Graham helped to develop the Master of Arts in Leadership (Health specialisation) for Royal Roads University and was the founding Director of the Centre for Health Leadership and Research. Graham is CEO of the LEADS Change Consulting Group in Victoria, British Columbia and a partner in LEADS Global. In these roles he has recently designed programs on effective leadership for Accreditation Canada. In the past two years he has delivered leadership programs for the Royal Australasian College of Medical Administrators in Australia, King Abdulaziz Hospital in Saudi Arabia, the Asian Hospital Association in the Philippines, the Ministry of Health in Bahrain, the Institute for Quality Management in Brazil, and InterHealth Canada in the Turks and Caicos Islands.


Dr. Joshua Tepper, MD, MPH, MBA is a family physician and the President and Chief Executive Officer of Health Quality Ontario (HQO)

Dr. Tepper is a family physician and the President and Chief Executive Officer of Health Quality Ontario (HQO). An arm’s length agency of the provincial government, HQO works in partnership with Ontario’s health care system to support a better experience of care and better outcomes for Ontarians. Prior to HQO, Dr. Tepper was the inaugural Vice President of Education at Sunnybrook Health Sciences Centre. As Vice President, he was responsible for Sunnybrook’s educational strategy and programming for learners, physicians and staff, patients and their families and the community. Prior to joining Sunnybrook, Dr. Tepper was Ontario’s first Assistant Deputy Minister (ADM) in the Health Human Resources Strategy Division of the Ministry of Health and Long-Term Care. As the ADM he led the HealthForceOntario health human resources strategy to ensure that Ontarians have access to the right number and mix of qualified health care providers, now and in the future.


In addition to his involvement in health policy and research at the provincial level, Dr. Tepper has also been active on a national scale as the senior medical officer for Health Canada, an adjunct scientist at the Institute for Clinical Evaluative Sciences (ICES), and a research consultant for the Canadian Institute of Health Information (CIHI). He has received several provincial and national awards for his leadership in these positions.

Dr. Tepper has always remained in active practice serving marginalized populations and taking on clinical leadership roles. Previously, he served as the Medical Director for the Inner City Health Associates, President of the Inner City Family Health Team and as Vice-President of the Society of Rural Physicians. Currently, Dr. Tepper practices in the St. Michael’s Hospital Family Health Team and in the Emergency Department at North York General Hospital.


Dr. Tepper holds a degree in Public Policy from Duke University, a medical degree from McMaster University, a Master of Public Health from Harvard, and his executive Master of Business Administration at the Richard Ivey School of Business. He completed residency at the University of Toronto.



Dr Susan Shaw balances a rewarding career in Critical Care Medicine with clinical and system improvement work at the local, regional and provincial level in Saskatchewan.  She has been a successful department head, a physician leader with the Saskatchewan Surgical Initiative, and Co-led the Saskatoon Health Region Safer Every Day Breakthrough Initiative.   Susan is currently Board Chair for the Saskatchewan Health Quality Council, a member of the Provincial Leadership Team,  and Director of Physician Advocacy and Leadership with the Saskatchewan Medical Association. Susan is looked to as a leader in patient-centred care, physician leadership, continuous improvement, and large scale change.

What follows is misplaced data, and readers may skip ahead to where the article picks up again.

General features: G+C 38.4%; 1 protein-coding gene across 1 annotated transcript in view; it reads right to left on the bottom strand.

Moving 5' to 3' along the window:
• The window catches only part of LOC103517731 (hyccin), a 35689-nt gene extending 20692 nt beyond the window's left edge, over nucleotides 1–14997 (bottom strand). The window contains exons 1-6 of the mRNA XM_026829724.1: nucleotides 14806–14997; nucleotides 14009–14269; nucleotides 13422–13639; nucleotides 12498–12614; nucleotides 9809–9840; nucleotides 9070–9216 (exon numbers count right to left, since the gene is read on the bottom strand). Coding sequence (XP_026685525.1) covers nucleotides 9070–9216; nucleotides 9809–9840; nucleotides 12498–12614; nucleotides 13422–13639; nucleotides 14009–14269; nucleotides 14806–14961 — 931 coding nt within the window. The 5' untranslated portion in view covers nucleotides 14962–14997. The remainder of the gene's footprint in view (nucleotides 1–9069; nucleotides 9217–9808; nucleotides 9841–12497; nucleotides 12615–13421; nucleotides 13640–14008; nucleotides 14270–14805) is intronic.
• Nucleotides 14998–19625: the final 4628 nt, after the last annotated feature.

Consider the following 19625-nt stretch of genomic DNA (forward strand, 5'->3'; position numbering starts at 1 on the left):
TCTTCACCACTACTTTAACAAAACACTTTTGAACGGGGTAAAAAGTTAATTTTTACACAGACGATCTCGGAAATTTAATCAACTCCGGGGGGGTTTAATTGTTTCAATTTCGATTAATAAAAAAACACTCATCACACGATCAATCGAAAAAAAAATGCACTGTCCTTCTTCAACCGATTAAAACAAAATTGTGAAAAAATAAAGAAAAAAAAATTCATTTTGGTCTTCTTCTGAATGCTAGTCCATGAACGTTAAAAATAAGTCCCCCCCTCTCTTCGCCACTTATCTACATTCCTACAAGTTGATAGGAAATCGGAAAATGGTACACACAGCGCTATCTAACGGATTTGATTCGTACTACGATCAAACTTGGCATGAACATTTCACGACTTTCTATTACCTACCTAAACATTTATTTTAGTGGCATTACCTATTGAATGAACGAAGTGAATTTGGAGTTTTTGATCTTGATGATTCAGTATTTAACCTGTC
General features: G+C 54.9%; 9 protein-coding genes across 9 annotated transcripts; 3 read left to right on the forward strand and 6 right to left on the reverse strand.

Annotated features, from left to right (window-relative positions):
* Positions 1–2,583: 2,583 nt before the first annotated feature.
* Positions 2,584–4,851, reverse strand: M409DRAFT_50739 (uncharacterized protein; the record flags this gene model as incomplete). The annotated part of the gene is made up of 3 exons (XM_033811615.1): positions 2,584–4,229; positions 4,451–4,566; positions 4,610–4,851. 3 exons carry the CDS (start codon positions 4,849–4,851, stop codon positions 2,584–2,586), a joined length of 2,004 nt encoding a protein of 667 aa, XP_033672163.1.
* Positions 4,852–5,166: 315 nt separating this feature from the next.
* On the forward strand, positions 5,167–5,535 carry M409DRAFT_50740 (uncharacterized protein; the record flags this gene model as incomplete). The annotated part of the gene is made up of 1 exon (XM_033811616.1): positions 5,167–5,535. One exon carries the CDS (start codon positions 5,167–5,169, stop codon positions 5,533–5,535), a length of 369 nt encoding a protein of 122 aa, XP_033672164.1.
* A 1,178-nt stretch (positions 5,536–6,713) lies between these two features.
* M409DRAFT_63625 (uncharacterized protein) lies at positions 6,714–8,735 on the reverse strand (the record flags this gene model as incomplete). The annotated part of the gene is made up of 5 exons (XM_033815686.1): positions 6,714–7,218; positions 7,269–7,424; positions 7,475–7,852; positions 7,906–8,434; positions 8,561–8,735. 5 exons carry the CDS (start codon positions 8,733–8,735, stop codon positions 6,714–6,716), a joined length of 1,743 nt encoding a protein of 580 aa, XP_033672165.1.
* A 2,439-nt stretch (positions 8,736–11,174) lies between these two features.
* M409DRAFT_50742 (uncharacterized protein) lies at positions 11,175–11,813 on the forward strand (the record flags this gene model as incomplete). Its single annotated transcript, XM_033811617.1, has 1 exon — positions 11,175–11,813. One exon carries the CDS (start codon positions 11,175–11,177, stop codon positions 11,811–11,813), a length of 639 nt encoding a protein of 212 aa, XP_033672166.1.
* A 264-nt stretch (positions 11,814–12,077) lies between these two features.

Lynne Harrigan is currently the Vice-President of Medicine and Integrated Health Services for the Nova Scotia Health Authority.  Dr. Harrigan practices medicine as general internist in the Annapolis Valley. Recognizing the importance of physician involvement in health care planning and with an interest in influencing system change, she joined Annapolis Valley Health as vice-president of Medicine in 2007. As an advocate for physician leadership, she attained her Canadian Certified Physician Executive credential in 2012 and is the President for the Canadian Society of Physician Leaders. She is actively involved with the Medical Council of Canada, serving as chair of the council, and as a member of the Part II Test Committee and Central Examination Committee.  Lynne also served as medical co-lead of the District Health Authority Consolidation Transition and Design Team.

Michael A. Gormley joined the Alberta Medical Association (AMA) in 1994 as assistant executive director (Health Policy and Economics). Eight years later, in 2002 he took the helm as executive director. Mr. Gormley is the AMA’s fourth executive director and the first non-physician to hold the position.


As executive director, Mr. Gormley has built a solid reputation for his vision, leadership and innovation. His contributions to negotiations between the AMA, Alberta government and Alberta Health Services (formerly the nine regional health authorities) have resulted in innovative solutions to challenges in the health care system – the eight-year trilateral agreement between the parties is a good example.


Before joining the AMA, Mr. Gormley was executive director of economics for the British Columbia Medical Association, a senior health economist for Saskatchewan Health and an economist for the Ontario Medical Association.


Mr. Gormley received his Bachelor of Arts in Economics from the University of Alberta in 1977. Continuing in his studies, he obtained his Master of Arts in Economics five years later after researching the migration decisions of physicians in rural Saskatchewan.